Microwave dielectric sensing of free-flowing, single, living cells in aqueous suspension

Research output: Contribution to journalArticlepeer-review


  • Clare Watts
  • James Armstrong
  • Munir Ahmad
  • Molly Stevens
  • Norbert Klein

Colleges, School and Institutes

External organisations

  • Imperial College London


Dielectric measurements offer the possibility of highly sensitive detection of physical cell properties, and are of interest for clinical applications due to their non-destructive nature and the lack of need for cell labelling. Here we report sensitive measurements on single, living, free-flowing cells (not electrostatically or dielectrophoretically trapped, cultured or fixed directly on sensing elements) in aqueous medium at ~9.8 GHz taken using a coupled dielectric-split ring resonator assembly. Inductive coupling between the two resonators enabled separation of microfluidic chips from RF connectors and allowed for time-resolved continuous-wave measurements on flowing single cells via the coaxial ports of a dielectric-loaded microwave cavity. Analysis via an equivalent circuit model showed that the novel resonator assembly maintained the permittivity-dependent sensitivity of a split ring resonator while operating at quality factors >1000 with lossy aqueous media (typically ~1900). Using a microfluidic channel with a 300 x 300 μm cross section, at a water-loaded resonant amplitude of ~-22 dB at 0 dBm input power level, shifts in amplitude due to individual cells passing through the sensing region of up to -0.0015 dB were observed. Correlations between averaged amplitude shifts and cell size as well as material properties demonstrate the diagnostic potential of this technique.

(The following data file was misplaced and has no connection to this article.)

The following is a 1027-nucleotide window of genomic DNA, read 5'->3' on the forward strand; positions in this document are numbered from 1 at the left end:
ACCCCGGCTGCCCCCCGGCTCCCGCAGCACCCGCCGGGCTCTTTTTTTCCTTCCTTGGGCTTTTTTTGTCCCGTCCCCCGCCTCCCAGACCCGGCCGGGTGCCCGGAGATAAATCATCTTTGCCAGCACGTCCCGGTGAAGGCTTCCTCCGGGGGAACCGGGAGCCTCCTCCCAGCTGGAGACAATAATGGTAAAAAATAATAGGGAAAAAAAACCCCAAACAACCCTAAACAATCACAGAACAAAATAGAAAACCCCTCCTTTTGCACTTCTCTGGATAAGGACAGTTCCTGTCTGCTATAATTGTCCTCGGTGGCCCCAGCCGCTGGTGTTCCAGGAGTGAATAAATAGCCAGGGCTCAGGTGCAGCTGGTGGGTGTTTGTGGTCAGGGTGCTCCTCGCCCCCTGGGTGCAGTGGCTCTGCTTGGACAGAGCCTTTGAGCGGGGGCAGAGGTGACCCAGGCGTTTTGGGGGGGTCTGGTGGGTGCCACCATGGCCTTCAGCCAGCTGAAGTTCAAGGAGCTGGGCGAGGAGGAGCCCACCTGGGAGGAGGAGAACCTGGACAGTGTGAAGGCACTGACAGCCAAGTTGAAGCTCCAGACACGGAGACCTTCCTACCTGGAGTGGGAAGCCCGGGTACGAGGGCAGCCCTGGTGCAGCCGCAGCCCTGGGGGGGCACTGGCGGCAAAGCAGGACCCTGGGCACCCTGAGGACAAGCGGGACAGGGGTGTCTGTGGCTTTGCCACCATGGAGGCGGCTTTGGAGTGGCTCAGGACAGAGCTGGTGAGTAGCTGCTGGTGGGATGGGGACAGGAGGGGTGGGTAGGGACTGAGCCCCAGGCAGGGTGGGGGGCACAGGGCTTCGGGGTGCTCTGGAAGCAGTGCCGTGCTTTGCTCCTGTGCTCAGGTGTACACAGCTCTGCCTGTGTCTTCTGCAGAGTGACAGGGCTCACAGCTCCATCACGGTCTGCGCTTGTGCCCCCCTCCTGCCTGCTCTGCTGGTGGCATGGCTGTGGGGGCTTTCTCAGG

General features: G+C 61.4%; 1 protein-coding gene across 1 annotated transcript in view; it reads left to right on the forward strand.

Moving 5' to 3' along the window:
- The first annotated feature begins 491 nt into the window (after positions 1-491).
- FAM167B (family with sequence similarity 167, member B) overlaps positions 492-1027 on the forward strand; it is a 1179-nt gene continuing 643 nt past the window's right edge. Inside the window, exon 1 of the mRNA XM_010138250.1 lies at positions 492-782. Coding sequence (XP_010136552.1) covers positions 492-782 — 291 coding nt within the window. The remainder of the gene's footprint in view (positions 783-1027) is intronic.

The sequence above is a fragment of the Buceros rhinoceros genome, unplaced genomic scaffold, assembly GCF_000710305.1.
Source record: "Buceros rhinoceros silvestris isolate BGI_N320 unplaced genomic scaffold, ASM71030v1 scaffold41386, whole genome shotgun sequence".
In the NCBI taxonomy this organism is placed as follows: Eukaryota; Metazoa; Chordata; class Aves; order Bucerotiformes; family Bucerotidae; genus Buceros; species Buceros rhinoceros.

Original languageEnglish
JournalIEEE Journal of Electromagnetics, RF and Microwaves in Medicine and Biology
Publication statusPublished - 7 Aug 2019


  • Biological cells, biosensors, Cells (biology), dielectric, Dielectric measurement, Dielectrics, microfluidics, Microwave measurement, microwave sensors, Microwave theory and techniques, permittivity, resonators, Sensitivity, Sensors